This traditional account of the events which led to Columba's departure from Ireland may well be correct, although missionary zeal and love of Christ are the motives mentioned for his going by the earliest biographers and by Adamnan, our chief authority for his subsequent history. Whatever the impulse that prompted him, in the year 563, Columba embarked with twelve companions in a wicker coracle covered with leather, and on the eve of Pentecost landed on the island of Hi, or Iona. The first thing he did there was to erect a high stone cross; then he built a monastery, which was to be his home for the rest of his life. The island itself was made over to him by his kinsman Conall, king of the British Dalriada, who perhaps had invited him to come to Scotland in the first place. Lying across from the border country between the Picts of the north and the Scots of the south, Iona made an ideal center for missionary work. Columba seems to have first devoted himself to teaching the imperfectly instructed Christians of Dalriada, most of whom were of Irish descent, but after some two years he turned to the work of converting the Scottish Picts. With his old comrades, Comgall and Kenneth, both of them Irish Picts, he made his way through Loch Ness northward to the castle of the redoubtable King Brude, near modern Inverness. That pagan monarch had given strict orders that they were not to be admitted, but when Columba raised his arm and made the sign of the cross, it was said that bolts fell out and gates swung open, permitting the strangers to enter. Impressed by such powers, the King listened to them and ever after held Columba in high regard. As Overlord of Scotland he confirmed him in possession of Iona. We know from Adamnan that on several occasions Columba crossed the mountain chain which divides Scotland and that his travels also took him far north, and through the Western Isles. He is said to have planted churches as far east as Aberdeenshire and to have evangelized nearly the whole of the country of the Picts. When the descendants of the Dalriada kings became the rulers of Scotland, they were naturally eager to magnify the achievements of their hero and distant kinsman, Columba, and may have attributed to him victories won by others.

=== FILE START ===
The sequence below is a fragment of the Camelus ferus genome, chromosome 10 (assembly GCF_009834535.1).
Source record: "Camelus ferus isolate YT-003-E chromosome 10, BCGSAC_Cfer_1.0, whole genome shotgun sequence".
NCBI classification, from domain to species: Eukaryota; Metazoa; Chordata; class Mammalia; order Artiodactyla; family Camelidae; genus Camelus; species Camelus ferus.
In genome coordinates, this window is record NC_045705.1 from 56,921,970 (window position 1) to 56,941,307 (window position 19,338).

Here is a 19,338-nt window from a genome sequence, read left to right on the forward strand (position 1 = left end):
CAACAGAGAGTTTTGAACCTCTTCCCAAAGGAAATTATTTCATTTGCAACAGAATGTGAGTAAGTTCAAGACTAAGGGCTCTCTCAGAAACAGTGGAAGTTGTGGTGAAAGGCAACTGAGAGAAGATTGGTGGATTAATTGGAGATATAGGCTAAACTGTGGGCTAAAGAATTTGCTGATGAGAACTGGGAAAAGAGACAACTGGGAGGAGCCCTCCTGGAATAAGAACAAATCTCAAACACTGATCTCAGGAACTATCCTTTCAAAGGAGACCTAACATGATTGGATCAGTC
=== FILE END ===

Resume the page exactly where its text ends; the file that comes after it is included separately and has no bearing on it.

Columba never lost touch with Ireland. In 575 he was at the synod of Drumceatt in County Meath in company with King Conall's successor, Aidan, whom he had helped to place on the throne and had crowned at Iona, in his role as chief ecclesiastical ruler. His immense influence is shown by his veto of a proposal to abolish the order of bards and his securing for women exemption from all military service. When not on missionary journeys, Columba was to be found in his cell on Iona, where persons of all conditions visited him, some in want of spiritual or material help, some drawn by his miracles and sanctity. His biographer gives us a picture of a serene old age. His manner of life was austere; he slept on a bare slab of rock and ate barley or oat cakes, drinking only water. When he became too weak to travel, he spent long hours copying manuscripts, as he had done in his youth. On the day before his death he was at work on a Psalter, and had just traced the words, "They that love the Lord shall lack no good thing," when he paused and said, "Here I must stop; let Baithin do the rest." Baithin was his cousin. whom he had already nominated as his successor. When the monks entered the church for Matins, they found their beloved abbot lying helpless and dying before the altar. As his faithful attendant Diarmaid gently upraised him, he made a feeble effort to bless his brethren and then expired.
Iona was for centuries one of the famous centers of Christian learning For a long time afterwards, Scotland, Ireland, and Northumbria followed the observances Columba had set for the monastic life, in distinction to those that were brought from Rome by later missionaries. His rule, based on the Eastern Rule of St. Basil, was that of many monasteries of Western Europe until superseded by the milder ordinance of St. Benedict. Adamnan, who must have bee n brought up on memories and recollections of Columba, writes eloquently of him: "He had the face of an angel; he was of excellent nature, polished in speech, holy in deed, great in council. He never let a single hour pass without engaging in prayer or reading or writing or some other occupation. He endured the hardships of fasting and vigils without intermission by day and night; the burden of a single one of his labors would have seemed beyond the powers of man. And, in the midst of all his toils, he appeared loving unto all, serene and holy, rejoicing in the joy of the Holy Spirit in his inmost heart."